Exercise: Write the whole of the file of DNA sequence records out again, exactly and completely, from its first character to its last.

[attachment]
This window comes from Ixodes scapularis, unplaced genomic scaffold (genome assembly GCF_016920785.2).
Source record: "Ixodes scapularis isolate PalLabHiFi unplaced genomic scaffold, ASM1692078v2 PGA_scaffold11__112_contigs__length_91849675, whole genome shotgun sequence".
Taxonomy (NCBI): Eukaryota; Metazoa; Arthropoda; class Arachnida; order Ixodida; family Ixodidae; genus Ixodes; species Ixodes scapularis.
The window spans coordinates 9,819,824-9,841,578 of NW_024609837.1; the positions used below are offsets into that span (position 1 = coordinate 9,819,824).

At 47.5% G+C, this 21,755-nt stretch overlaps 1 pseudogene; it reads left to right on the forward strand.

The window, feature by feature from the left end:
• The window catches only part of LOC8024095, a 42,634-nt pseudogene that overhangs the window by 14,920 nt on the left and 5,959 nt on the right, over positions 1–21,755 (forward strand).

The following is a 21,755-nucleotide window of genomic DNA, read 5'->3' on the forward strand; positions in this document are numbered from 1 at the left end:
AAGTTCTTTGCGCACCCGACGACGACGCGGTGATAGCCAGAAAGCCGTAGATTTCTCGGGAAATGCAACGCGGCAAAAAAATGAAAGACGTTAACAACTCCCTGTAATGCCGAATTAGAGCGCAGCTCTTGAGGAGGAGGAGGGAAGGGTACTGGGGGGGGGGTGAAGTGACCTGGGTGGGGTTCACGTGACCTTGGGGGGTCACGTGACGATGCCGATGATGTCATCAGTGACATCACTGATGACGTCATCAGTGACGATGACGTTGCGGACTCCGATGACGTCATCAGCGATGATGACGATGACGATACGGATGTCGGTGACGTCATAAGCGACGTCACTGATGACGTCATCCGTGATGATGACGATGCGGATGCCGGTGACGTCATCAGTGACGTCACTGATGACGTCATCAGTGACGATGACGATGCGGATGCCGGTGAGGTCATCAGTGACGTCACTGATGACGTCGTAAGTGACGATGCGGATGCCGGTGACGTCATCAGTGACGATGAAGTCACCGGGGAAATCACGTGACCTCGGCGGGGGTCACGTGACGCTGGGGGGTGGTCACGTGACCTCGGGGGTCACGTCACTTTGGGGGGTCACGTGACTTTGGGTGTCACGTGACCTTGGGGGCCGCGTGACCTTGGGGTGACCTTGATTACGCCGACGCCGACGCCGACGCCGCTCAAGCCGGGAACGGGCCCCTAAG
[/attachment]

This window comes from Ixodes scapularis, unplaced genomic scaffold (genome assembly GCF_016920785.2).
Source record: "Ixodes scapularis isolate PalLabHiFi unplaced genomic scaffold, ASM1692078v2 PGA_scaffold11__112_contigs__length_91849675, whole genome shotgun sequence".
Taxonomy (NCBI): Eukaryota; Metazoa; Arthropoda; class Arachnida; order Ixodida; family Ixodidae; genus Ixodes; species Ixodes scapularis.
The window spans coordinates 9,819,824-9,841,578 of NW_024609837.1; the positions used below are offsets into that span (position 1 = coordinate 9,819,824).

At 47.5% G+C, this 21,755-nt stretch overlaps 1 pseudogene; it reads left to right on the forward strand.

The window, feature by feature from the left end:
• The window catches only part of LOC8024095, a 42,634-nt pseudogene that overhangs the window by 14,920 nt on the left and 5,959 nt on the right, over positions 1–21,755 (forward strand).

The following is a 21,755-nucleotide window of genomic DNA, read 5'->3' on the forward strand; positions in this document are numbered from 1 at the left end:
AAGTTCTTTGCGCACCCGACGACGACGCGGTGATAGCCAGAAAGCCGTAGATTTCTCGGGAAATGCAACGCGGCAAAAAAATGAAAGACGTTAACAACTCCCTGTAATGCCGAATTAGAGCGCAGCTCTTGAGGAGGAGGAGGGAAGGGTACTGGGGGGGGGGTGAAGTGACCTGGGTGGGGTTCACGTGACCTTGGGGGGTCACGTGACGATGCCGATGATGTCATCAGTGACATCACTGATGACGTCATCAGTGACGATGACGTTGCGGACTCCGATGACGTCATCAGCGATGATGACGATGACGATACGGATGTCGGTGACGTCATAAGCGACGTCACTGATGACGTCATCCGTGATGATGACGATGCGGATGCCGGTGACGTCATCAGTGACGTCACTGATGACGTCATCAGTGACGATGACGATGCGGATGCCGGTGAGGTCATCAGTGACGTCACTGATGACGTCGTAAGTGACGATGCGGATGCCGGTGACGTCATCAGTGACGATGAAGTCACCGGGGAAATCACGTGACCTCGGCGGGGGTCACGTGACGCTGGGGGGTGGTCACGTGACCTCGGGGGTCACGTCACTTTGGGGGGTCACGTGACTTTGGGTGTCACGTGACCTTGGGGGCCGCGTGACCTTGGGGTGACCTTGATTACGCCGACGCCGACGCCGACGCCGCTCAAGCCGGGAACGGGCCCCTAAG